Remembering C. Everett Koop, M.D., anti-smoking advocate | Behavioral Healthcare Executive Skip to content Skip to navigation

Remembering C. Everett Koop, M.D., anti-smoking advocate

February 26, 2013
by Shannon Brys, Associate Editor, with Mark Hagland, Contributing Editor
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C. Everett Koop, M.D.

C. Everett Koop, M.D., a pediatric surgeon who served as the 13th Surgeon General of the United States under President Ronald Reagan from 1982 to 1989, died on Feb. 25 at the age of 96, at his home in Hanover, N.H.

His death was confirmed by Susan A. Wills, an assistant at the Geisel School of Medicine, at Dartmouth College, which has an institute named after Koop, as The New York Times reported on the evening of Feb. 25.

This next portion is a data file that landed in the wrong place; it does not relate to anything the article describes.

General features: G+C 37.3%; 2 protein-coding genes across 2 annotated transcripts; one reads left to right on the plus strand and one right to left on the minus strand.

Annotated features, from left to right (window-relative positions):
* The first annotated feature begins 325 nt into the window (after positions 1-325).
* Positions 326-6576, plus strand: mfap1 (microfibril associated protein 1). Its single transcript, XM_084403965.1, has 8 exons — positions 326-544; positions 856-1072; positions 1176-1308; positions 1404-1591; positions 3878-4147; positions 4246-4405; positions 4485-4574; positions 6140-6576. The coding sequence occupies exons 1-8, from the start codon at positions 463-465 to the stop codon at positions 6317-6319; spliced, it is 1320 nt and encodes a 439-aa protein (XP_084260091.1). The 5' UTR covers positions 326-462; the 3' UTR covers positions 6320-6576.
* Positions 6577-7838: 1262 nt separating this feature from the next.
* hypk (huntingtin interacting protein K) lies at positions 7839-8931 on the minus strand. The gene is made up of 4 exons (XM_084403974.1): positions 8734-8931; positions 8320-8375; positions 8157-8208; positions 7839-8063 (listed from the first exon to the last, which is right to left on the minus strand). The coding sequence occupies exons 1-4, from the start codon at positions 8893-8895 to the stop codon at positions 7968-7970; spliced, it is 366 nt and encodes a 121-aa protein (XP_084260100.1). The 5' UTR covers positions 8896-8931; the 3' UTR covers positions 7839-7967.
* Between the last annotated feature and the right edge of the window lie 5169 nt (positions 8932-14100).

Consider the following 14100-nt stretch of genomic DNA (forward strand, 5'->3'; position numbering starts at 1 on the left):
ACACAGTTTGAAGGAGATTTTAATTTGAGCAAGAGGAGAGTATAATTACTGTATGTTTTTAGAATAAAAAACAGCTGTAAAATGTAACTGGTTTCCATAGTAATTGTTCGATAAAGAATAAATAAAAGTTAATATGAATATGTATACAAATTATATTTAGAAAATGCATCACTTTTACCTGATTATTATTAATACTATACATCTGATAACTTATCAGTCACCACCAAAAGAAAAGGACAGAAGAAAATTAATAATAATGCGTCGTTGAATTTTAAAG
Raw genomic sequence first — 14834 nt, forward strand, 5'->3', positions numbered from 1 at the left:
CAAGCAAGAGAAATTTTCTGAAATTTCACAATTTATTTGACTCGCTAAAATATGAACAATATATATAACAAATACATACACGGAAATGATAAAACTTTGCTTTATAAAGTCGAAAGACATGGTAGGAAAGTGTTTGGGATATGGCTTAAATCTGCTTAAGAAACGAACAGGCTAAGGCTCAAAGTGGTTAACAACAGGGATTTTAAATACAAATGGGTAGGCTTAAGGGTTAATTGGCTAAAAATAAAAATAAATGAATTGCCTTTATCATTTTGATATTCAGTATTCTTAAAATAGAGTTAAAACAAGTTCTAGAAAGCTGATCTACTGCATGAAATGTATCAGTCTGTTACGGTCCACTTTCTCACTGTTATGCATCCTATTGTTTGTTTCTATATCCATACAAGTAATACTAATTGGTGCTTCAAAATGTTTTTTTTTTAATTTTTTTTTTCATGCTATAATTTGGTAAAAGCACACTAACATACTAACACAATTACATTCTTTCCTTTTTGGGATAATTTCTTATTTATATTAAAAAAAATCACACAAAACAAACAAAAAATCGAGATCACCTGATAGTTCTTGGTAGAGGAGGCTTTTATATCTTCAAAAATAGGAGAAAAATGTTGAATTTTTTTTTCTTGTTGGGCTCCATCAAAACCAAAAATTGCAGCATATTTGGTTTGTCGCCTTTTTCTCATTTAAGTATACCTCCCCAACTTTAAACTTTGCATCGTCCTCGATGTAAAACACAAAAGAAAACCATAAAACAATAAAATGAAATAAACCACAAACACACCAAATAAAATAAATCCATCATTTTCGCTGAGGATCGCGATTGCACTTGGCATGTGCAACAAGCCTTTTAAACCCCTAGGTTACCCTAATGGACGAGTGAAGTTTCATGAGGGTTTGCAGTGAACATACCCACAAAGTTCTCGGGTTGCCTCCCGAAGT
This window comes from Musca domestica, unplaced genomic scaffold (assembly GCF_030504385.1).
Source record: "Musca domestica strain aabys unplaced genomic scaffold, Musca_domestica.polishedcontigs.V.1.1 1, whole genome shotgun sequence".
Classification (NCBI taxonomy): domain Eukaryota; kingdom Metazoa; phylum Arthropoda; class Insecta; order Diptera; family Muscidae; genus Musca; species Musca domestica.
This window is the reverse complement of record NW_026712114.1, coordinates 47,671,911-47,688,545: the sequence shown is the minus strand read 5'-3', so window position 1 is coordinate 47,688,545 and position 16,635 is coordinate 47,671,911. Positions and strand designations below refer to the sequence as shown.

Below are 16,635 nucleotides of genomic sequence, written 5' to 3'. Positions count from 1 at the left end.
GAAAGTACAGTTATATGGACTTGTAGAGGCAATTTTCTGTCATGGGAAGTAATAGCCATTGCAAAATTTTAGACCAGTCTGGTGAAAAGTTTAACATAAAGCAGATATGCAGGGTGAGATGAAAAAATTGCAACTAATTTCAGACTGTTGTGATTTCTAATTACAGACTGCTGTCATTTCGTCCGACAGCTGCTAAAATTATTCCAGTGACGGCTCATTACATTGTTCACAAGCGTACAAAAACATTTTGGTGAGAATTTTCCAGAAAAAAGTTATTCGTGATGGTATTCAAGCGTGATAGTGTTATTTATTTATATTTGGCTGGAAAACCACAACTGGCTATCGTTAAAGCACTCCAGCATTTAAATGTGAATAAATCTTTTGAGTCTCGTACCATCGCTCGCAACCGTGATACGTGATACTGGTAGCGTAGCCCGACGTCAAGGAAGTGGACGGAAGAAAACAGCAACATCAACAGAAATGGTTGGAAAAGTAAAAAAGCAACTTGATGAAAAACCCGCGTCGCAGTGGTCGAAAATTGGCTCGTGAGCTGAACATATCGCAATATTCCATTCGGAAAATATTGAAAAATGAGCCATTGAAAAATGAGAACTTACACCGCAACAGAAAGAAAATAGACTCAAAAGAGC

Koop was born in Brooklyn, New York, on Oct. 14, 1916; his grandparents had been German immigrants. Koop obtained his bachelor’s degree from Dartmouth College in 1937, and his M.D. degree from Cornell Medical College in 1941. During the 1940s and 1950s, he rose in the University of Pennsylvania School of Medicine to become professor of pediatric surgery, and later, professor of pediatrics. He was a pioneer in the pediatric surgery field. In February 1981, President Ronald Reagan appointed Koop to be Deputy Assistant Secretary for Health; nine months later, he was nominated as Surgeon General.  He was Surgeon General from Jan. 21, 1982 to Oct. 1, 1989.

As Times noted, “Dr. Koop issued empathic warnings about the dangers of smoking, and he almost single-handedly pushed the government into taking a more aggressive stand against AIDS. And despite his steadfast moral opposition to abortion, he refused to use his office as a pulpit from which to preach against it.”

Regarding his stand against smoking, significant changes occured in the United States while Koop was in office.  The number of American smokers dropped by seven percent, 40 states had restricted smoking in public places, more than 800 local antismoking ordinances had been passed, and the federal government had restricted smoking in 6,800 federal buildings.